If you’re a music buff, you may know the song “Comfortably Numb” from the classic Pink Floyd album, The Wall. It’s a good tune – and sometimes, when I’m at work, it pops into my head.
As a physician, I’m more likely to use the phrase “uncomfortably numb” to describe our operating conditions. We like to be more strategic than tactical; however, we often spend our days in survival mode. We devote most of our time taking care of the things that come crashing into our windshield at any given moment. Because of this, we are not always able to remain as engaged in our day-to-day work as we might like to be.
Every member of the care team is susceptible to burnout. I’m part of a team of physicians, nurses and other care givers, and I know all too well that we are all in danger of crashing at some point. We’re all affected by personal and professional stressors.
Today, more than 50 percent of physicians experience burnout. By these numbers, we can consider this an epidemic. There are several causes of physician burnout, which makes this a difficult issue to address. Physicians are particularly susceptible to being caught between the extremes of life satisfaction and life stressors, and it is this spectrum of extremes that can easily lead to burnout. At one moment, we can experience the euphoric feeling of saving the life of another individual. Moments later, we can experience the complete and utter devastation of losing a patient. Despite my best efforts, I personally have had many patients who did not survive – an experience that is never easy.
Different physicians may experience burnout in different ways. I tend to break the causes of burnout into four main categories:
For physicians, autonomy is best in moderation – too much or too little autonomy can be a bad thing. Today, some physicians are experiencing a loss of autonomy. For example, as hospitals are acquired by larger health care systems, physicians may have to adapt to more stringent policies and requirements. These are put in place to regulate the way we practice medicine and protect the patient, but for many experienced physicians who are accustomed to established norms, these new constraints can have adverse effects.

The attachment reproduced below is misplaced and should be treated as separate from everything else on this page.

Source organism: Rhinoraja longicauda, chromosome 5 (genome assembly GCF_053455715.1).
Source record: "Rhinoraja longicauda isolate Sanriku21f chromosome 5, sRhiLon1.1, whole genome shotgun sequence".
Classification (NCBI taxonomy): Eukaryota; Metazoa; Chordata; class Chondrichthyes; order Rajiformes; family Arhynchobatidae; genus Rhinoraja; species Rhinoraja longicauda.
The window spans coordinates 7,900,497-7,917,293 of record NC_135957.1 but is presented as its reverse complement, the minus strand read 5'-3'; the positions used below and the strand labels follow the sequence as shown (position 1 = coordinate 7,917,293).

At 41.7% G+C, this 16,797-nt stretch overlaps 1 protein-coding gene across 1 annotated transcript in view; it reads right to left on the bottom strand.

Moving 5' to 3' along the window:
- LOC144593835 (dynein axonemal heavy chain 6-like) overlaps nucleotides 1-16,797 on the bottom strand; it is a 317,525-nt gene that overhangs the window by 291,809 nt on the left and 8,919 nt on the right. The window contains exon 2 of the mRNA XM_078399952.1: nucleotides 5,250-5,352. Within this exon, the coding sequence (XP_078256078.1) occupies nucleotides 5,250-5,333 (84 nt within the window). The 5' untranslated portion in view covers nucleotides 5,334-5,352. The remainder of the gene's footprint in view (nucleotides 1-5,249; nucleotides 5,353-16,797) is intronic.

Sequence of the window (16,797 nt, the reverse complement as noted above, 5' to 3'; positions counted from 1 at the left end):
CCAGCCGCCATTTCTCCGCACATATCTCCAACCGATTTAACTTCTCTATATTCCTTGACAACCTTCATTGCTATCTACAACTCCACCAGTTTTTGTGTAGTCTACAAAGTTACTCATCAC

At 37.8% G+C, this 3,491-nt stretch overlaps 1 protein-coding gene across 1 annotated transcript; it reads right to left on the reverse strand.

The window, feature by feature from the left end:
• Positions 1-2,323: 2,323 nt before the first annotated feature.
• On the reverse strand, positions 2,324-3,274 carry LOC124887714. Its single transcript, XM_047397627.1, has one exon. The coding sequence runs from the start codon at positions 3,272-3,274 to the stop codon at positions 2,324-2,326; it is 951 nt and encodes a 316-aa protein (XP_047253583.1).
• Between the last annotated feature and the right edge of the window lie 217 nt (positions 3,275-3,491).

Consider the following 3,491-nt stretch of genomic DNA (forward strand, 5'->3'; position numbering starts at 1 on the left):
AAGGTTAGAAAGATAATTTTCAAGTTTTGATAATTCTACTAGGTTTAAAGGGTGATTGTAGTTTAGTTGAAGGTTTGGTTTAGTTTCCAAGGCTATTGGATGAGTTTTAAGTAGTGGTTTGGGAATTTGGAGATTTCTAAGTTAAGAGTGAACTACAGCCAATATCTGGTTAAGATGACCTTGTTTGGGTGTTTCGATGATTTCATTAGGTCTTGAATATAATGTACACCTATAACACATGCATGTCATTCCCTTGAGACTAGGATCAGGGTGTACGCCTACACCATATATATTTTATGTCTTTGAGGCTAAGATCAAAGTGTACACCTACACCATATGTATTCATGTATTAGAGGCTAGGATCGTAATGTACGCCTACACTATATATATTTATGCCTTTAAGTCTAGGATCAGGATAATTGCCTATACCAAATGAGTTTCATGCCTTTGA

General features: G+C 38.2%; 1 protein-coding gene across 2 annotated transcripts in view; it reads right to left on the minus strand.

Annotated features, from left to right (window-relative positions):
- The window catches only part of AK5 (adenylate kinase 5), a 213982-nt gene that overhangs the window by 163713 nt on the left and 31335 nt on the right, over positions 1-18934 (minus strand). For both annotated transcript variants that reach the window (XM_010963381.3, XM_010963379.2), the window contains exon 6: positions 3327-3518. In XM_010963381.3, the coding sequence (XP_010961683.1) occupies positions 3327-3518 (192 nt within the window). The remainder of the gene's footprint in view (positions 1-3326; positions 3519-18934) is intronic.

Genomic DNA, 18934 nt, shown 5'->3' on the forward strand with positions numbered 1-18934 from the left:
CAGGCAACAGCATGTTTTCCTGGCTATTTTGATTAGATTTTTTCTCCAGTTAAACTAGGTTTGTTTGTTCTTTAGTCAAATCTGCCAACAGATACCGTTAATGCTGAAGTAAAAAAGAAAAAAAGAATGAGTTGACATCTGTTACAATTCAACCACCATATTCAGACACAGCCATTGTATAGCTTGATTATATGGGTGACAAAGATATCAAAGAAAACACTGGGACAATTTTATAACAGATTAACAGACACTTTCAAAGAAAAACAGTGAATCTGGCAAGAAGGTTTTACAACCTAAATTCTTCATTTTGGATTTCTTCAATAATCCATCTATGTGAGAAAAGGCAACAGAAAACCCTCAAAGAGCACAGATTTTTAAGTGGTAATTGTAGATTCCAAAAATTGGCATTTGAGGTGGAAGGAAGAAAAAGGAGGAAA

Whether we’re interacting with patients, nurses or other physicians, consistent and effective communication ties our entire industry together. In return, poor communication is detrimental to the goals of health care. Every hospital, group practice and solo practitioner should have communication as the top priority on their agenda. Mistakes happen most frequently when communication fails.
Failure to engage physicians can happen on several different levels: between members of the care team, across the hospital system or out among the community as spokespersons for the hospital.
Organizations that do not effectively engage their physicians will find their most valuable advocates lacking loyalty to their mission. Physician buy-in to organizational values is critical to the success of a system.
Physician expectations are increasing at an exponential rate. From taking care of patients to understanding and executing reimbursement models to safeguarding patient and family satisfaction, we often have our hands full.
There are several steps a health care organization can take to proactively avoid burnout. Health systems have a responsibility to provide their physicians with a network of support and the option for at-work resources. Community programs, such as group therapy, meditation, well-being classes and yoga plus good nutrition and exercise can combat burnout.